All right. You got me. I’m no political scientist. I’m not a law student, or some government employee.
I’m just another human being. A private citizen. As such, I have what you may call “common sense.” We all have this. We all use it. And sometimes, when you look at the world around you with your common sense spectacles on, there are lots of things that don’t seem to make sense.
That’s because a lot of the world we see every day (by that, I mean western, urban society – by the way, did I mention I live in Canada?) was not constructed and shaped with common sense alone in mind. It was also carved by greed, weathered by whimsy, and built on lies.
But what if we did use common sense to shape the society in which we are a part?
What amazing possibilities abound, in a world built on common sense?
I propose a thought experiment. Call it an exercise in imaginative reasoning. Let’s say that we could make any changes we wanted, to official policy, law & order, the media, the prison systems – ANYTHING. This is a perfect world. It lives in our minds, and nothing can ever corrupt it, if we don’t want it to.
Item #1: Accurate Representation of Diversity
So, you know how often times in life, big decisions have to be made. A big bridge needs to be built. A man committed a crime, got caught, and we need to know what to do with him. We’re running out of water. You know, problems that are kinda tricky to solve without some big-time help.
When it comes to big problems, we as humans have decided that the best thing to do is to designate an elite group of people to make those decisions for us. They make the laws, they allocate funds toward necessary services, and they evaluate environmental concerns and devise plans for survival.
This usually works out. On some levels, we elect a single person to make all the decisions. This technique has a bumpy history. Sometimes positive, sometimes not. It’s a gamble, ’cause all your eggs are shoved into one basket.
But for now, let’s focus on areas where we do elect boards, panels, trusts, all that jazz.
Now, my common sense feels that any group of people who are charged with, in part, accurately representing the people whom they serve should accurately mirror said people.
To take a very simple example, and not to beat it into the ground:
A company has 1000 employees. Of those employees, 65% are female, and 35& are male. Overseeing this company is a board of 10 CEOs. My common sense math dictates that 6 or 7 of those CEOs should be women, and 3 or 4 of them should be men.
This is an exciting idea when you start applying it elsewhere.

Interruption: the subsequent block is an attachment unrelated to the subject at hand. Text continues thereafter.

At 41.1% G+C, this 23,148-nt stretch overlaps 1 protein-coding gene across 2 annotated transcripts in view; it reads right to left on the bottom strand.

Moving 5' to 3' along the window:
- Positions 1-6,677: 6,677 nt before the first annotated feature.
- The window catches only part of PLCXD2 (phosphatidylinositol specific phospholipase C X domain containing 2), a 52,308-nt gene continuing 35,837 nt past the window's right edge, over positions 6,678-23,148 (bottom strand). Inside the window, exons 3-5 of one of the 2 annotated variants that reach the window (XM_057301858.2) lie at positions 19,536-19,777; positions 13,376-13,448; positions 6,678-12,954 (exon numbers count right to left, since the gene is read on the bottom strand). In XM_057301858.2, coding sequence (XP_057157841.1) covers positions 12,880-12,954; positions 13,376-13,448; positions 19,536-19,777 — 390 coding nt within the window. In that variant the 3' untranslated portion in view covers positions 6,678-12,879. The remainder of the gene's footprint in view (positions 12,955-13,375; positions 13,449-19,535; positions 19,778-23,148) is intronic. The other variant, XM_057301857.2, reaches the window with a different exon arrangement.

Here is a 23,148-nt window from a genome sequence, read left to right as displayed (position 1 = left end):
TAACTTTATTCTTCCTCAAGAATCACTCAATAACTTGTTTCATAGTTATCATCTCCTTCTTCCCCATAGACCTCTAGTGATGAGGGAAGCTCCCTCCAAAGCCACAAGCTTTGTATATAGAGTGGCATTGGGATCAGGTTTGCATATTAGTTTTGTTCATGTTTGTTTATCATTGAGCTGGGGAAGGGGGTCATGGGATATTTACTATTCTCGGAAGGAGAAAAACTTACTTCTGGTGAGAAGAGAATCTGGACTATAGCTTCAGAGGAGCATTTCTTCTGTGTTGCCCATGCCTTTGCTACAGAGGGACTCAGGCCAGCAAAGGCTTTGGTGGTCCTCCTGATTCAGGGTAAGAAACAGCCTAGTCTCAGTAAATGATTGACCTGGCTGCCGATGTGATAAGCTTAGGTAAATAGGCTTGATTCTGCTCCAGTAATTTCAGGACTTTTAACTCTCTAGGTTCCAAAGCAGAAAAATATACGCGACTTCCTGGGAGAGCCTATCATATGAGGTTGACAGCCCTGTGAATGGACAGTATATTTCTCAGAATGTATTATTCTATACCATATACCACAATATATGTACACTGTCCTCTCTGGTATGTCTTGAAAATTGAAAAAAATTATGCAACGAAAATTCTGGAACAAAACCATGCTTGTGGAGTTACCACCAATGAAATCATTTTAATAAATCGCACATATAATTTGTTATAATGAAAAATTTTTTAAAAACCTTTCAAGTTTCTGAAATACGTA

Imagine a number of women in the House of Parliament, in the House of Commons, or on the Supreme Court equivalent to the number of women in the country. Wouldn’t that be fair? Wouldn’t that make sense?
Now, while you still have your common sense glasses on, look around.
About 96% of justices that have ever served on the United States Supreme Court have been men, with only a meager handful of women (aka, “non-males”, or “fairer sexed”).
In 2014, Fortune Magazine noted that 4% of CEOs to companies in the Fortune 500 belonged to minorities (aka, “non-whites”, or “coloureds”). It also reported that 4.8% of individuals in the top executive posts of those Fortune 500 companies were women (aka, “penis-less boobie-men”).
Does that accurately represent the people employed by these companies? Especially the ones with factories in other countries? You’d have to take into account the demographics of those countries as well, since you as a CEO are a representative of your company and its people.
Food for thought. That’s all this is. Something to muse over while you’re riding the bus, or taking a shit.
I’m not going to stand atop a soap-box and say “everyone must agree with me, now!” I’m also not going to utter such thick-headed things like, “Why is everybody so stupid? I know exactly what they should do! Everyone’s an idiot except me!” That’s Trump-talk. Short-sighted, obtuse, emotional, biased, and flawed.
The world is a complex place, and as such there are no simple solutions. The solutions are comparable in difficulty to the severity of the problem to be solved. We as humans have spent a long time getting ourselves twisted up in a rat’s nest of complex problems. It’s going to be a while before we untangle ourselves.
But ideas help. Ideas never hurt. Especially when they are expressed in the spirit of free expression, with a light heart and a clear mind, with kind intentions, and an open heart.